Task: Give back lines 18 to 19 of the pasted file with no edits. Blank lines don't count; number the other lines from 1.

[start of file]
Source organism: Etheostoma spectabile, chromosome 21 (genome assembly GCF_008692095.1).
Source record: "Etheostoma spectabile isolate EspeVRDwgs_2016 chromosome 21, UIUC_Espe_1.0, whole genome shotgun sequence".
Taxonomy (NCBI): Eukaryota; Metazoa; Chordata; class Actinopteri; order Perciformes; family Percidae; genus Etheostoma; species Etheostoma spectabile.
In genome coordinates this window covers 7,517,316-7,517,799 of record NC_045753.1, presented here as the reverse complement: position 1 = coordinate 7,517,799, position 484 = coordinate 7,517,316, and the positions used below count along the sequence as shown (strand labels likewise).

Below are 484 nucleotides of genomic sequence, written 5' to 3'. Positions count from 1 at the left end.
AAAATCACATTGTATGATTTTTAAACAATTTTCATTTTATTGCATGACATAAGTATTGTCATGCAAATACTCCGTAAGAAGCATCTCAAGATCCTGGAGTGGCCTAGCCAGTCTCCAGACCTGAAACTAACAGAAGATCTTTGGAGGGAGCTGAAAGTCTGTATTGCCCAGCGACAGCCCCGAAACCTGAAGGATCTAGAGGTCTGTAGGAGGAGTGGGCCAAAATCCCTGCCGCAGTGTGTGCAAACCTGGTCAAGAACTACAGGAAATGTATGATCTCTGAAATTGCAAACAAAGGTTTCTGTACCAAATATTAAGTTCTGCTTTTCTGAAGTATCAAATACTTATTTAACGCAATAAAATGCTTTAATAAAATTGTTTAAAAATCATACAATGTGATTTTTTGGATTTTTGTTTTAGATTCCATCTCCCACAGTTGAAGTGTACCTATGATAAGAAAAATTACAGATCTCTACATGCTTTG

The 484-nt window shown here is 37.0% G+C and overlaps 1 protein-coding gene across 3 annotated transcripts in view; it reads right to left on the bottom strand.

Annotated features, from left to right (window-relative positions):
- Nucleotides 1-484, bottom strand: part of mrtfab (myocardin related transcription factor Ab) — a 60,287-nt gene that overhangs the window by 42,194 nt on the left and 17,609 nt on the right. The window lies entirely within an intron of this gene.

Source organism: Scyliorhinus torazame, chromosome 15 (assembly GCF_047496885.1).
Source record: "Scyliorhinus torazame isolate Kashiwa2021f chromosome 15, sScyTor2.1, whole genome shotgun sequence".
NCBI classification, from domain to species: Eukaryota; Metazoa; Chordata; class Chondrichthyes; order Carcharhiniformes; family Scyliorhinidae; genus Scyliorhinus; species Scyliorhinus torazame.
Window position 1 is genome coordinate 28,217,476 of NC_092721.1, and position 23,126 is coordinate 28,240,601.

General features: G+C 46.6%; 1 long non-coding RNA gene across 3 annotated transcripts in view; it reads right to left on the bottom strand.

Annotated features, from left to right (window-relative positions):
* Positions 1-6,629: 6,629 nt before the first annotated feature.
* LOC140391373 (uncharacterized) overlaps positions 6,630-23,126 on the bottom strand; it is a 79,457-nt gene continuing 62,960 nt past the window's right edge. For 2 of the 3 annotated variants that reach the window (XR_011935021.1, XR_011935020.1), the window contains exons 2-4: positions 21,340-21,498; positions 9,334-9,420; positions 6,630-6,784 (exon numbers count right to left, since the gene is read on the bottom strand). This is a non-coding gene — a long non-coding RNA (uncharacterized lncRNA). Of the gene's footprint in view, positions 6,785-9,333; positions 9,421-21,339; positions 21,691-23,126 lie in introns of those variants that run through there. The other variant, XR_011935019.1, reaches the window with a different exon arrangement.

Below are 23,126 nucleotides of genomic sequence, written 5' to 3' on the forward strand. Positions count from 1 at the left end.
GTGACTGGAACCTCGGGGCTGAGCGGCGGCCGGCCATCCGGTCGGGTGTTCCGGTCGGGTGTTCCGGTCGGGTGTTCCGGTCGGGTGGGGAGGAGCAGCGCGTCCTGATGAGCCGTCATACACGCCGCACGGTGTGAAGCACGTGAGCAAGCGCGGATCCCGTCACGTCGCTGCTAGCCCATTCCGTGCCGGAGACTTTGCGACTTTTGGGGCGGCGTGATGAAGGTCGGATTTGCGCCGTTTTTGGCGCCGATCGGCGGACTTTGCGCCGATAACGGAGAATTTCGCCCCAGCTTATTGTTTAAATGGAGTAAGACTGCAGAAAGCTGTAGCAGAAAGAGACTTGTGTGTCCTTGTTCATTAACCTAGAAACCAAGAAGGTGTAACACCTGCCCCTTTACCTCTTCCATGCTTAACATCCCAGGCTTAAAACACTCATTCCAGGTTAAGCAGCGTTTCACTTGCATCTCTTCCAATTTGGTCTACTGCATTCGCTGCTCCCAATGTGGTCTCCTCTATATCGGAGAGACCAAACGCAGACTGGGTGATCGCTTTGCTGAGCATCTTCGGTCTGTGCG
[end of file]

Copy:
Below are 23,126 nucleotides of genomic sequence, written 5' to 3' on the forward strand. Positions count from 1 at the left end.
GTGACTGGAACCTCGGGGCTGAGCGGCGGCCGGCCATCCGGTCGGGTGTTCCGGTCGGGTGTTCCGGTCGGGTGTTCCGGTCGGGTGGGGAGGAGCAGCGCGTCCTGATGAGCCGTCATACACGCCGCACGGTGTGAAGCACGTGAGCAAGCGCGGATCCCGTCACGTCGCTGCTAGCCCATTCCGTGCCGGAGACTTTGCGACTTTTGGGGCGGCGTGATGAAGGTCGGATTTGCGCCGTTTTTGGCGCCGATCGGCGGACTTTGCGCCGATAACGGAGAATTTCGCCCCAGCTTATTGTTTAAATGGAGTAAGACTGCAGAAAGCTGTAGCAGAAAGAGACTTGTGTGTCCTTGTTCATTAACCTAGAAACCAAGAAGGTGTAACACCTGCCCCTTTACCTCTTCCATGCTTAACATCCCAGGCTTAAAACACTCATTCCAGGTTAAGCAGCGTTTCACTTGCATCTCTTCCAATTTGGTCTACTGCATTCGCTGCTCCCAATGTGGTCTCCTCTATATCGGAGAGACCAAACGCAGACTGGGTGATCGCTTTGCTGAGCATCTTCGGTCTGTGCG